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Awareness of AIDS & HIV
AIDS (Acquired Immune Deficiency Syndrome) and HIV (Human Immunodeficiency Virus) are two conditions that have faced a lot of misunderstanding and panic over the years. Due a lack of knowledge and understanding at the outset, many of those who had the disease were very unfairly treated in terms of exclusion.
HIV and AIDS really came to the world’s attention in the late 1970s to early 1980s. Historically, the origins of the disease go back to Africa (Democratic Republic of the Congo) and the 1950s but a lot has evolved since then. Primarily what has changed is the success of treating those who contract it. Previously if you contracted the disease, you were little chance of living such was the aggressive nature of the disease. Today through medical science advances, HIV and AIDS patients are able to generally live ‘normal’ lives through a specific package of medication and care.
Of course, access to this kind of service is primarily in first world countries and while the situation in third world countries has improved it still requires greater attention and many organizations devote their time and effort to this endeavor. Attitudes to those who have the disease have dramatically changed also. Previously HIV and AIDS patients would have been for the most part shunned but following concerted efforts around the world and by various celebrities and dignitaries like Elizabeth Taylor and Princess Diana (an image of the princess shaking hands with a HIV-positive patient was shown around the world), this is no longer the case.
This infographic from Study Medicine Europe breaks down some interesting statistics and data about HIV and AIDS. It also aims to inform about some of the medication available to treat the virus and also ways to prevent its transmission.
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HIV & AIDS
HIV/AIDS is still one of the world’s most significant health challenges, particularly in low- and middle-income countries.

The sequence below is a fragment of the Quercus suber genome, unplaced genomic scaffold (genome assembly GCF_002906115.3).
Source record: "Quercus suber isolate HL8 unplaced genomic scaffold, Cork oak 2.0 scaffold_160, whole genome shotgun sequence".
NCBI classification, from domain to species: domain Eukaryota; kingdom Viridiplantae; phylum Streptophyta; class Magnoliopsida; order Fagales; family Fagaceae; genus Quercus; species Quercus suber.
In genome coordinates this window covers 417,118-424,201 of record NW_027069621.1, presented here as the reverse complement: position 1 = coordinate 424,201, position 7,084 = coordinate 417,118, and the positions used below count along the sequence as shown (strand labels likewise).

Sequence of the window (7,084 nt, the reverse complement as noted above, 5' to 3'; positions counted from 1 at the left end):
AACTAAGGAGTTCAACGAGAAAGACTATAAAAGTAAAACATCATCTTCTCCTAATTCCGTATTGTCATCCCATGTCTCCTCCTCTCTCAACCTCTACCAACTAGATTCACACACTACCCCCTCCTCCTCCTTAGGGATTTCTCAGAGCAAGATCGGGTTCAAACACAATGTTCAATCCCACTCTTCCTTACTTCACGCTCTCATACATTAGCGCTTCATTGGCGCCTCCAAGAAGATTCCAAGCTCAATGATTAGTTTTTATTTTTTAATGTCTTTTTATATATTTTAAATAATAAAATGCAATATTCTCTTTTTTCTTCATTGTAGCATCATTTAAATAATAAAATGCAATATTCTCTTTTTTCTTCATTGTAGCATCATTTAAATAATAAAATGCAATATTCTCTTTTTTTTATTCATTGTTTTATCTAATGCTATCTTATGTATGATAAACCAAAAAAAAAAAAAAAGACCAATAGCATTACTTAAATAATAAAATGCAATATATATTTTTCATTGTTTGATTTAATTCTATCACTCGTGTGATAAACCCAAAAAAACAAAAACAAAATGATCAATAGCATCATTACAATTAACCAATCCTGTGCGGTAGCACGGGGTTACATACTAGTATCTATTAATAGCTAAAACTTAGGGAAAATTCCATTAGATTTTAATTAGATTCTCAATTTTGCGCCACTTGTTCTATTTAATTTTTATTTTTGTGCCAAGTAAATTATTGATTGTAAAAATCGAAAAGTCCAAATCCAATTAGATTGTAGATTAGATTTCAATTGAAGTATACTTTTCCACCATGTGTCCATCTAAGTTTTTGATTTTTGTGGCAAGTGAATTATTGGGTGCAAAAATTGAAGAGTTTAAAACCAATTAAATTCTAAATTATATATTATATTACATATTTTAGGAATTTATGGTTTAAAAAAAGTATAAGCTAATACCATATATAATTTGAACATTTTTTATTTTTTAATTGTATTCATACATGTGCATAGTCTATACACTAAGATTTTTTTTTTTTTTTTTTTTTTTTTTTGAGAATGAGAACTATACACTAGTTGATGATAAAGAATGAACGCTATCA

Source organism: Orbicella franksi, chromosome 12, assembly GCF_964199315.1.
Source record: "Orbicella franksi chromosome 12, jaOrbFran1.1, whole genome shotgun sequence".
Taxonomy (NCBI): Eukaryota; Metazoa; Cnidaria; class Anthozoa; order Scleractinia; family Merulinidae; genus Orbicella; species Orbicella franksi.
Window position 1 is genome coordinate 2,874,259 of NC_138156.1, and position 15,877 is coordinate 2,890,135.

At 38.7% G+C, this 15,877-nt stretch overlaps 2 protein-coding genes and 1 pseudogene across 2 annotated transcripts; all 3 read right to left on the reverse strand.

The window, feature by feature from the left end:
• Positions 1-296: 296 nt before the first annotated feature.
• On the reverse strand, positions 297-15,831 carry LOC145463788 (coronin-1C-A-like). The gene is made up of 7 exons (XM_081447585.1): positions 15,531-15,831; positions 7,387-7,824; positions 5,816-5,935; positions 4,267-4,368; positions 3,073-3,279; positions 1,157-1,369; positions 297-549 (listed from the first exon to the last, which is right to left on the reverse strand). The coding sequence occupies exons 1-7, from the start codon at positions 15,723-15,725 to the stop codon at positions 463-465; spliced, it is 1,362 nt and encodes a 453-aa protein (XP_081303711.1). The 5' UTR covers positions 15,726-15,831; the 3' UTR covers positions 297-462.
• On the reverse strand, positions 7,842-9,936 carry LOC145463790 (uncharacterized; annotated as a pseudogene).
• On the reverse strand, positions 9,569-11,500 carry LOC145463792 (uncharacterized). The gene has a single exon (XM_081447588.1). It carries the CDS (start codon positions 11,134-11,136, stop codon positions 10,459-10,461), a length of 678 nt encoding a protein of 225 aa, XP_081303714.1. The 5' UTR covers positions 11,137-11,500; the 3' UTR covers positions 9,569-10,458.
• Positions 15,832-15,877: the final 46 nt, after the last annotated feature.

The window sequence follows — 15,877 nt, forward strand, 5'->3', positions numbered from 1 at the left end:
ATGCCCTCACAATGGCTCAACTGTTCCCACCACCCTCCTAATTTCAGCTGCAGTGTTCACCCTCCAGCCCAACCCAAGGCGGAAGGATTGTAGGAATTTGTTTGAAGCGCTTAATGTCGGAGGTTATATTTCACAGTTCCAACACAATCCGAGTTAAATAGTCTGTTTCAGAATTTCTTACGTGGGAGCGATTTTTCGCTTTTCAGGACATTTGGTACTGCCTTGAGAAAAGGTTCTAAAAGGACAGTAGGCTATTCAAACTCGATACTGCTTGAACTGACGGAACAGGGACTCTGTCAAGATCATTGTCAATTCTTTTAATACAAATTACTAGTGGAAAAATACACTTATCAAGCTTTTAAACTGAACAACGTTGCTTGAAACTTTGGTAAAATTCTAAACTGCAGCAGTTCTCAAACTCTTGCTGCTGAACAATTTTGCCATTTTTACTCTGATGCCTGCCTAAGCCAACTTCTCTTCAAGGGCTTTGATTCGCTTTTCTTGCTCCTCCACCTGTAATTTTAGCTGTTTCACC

Facts about HIV
HIV Human Immunodeficiency Virus
AIDS Acquired Immune Deficiency Syndrome
Infection results in the progressive deterioration of the immune system, breaking down the body’s ability to fend off some infections and diseases
AIDS refers to the most advanced stages of HIV, with the occurence of any of more than 20 opportunistic infections or related cancers.
The earliest known case of infection with HIV-1 in a human was detected in a blood sample collected in 1959 from a man in Kinshasa, Democratic Republic of the Congo.
HIV has existed in the United States since at least the mid- to late- 1970s.
JULY 2014 Globally, an estimated 37 million people were living with HIV and 2.6 million of them were under 15.
An estimated 2 million people were newly infected with HIV in 2014.
Antiretroviral drugs are referred to as ARV.
ARV are medications that treat HIV. They do not provide a cure. However, when taken in combination they can prevent the growth of the virus. When the virus is slowed down, so is HIV disease.
Regional HIV Statistics (as of 2014)
25.8 million people living with HIV.
88% of the world’s HIV-positive children reside here.
Asia and the Pacific
5 million people live with HIV.
1.7 million people living with HIV.
Western and Central Europe and North America
2.4 million people living with HIV.
Eastern Europe and Central Asia
1.5 million people living with HIV.
280,000 people living with HIV.
Middle East and North Africa
240,000 people living with HIV.
— Annual global number of deaths due to AIDS and new HIV infections, 1990 – 2013 —
Key Ways to Prevent HIV Transmission
- Practice safe sex activities such as using condoms
- Get tested and treated for sexually transmitted infections, including HIV
- Ensure that any blood or blood products that you might need are tested for HIV
- Avoid injecting drugs or if you do, always use new and disposable needles and syringes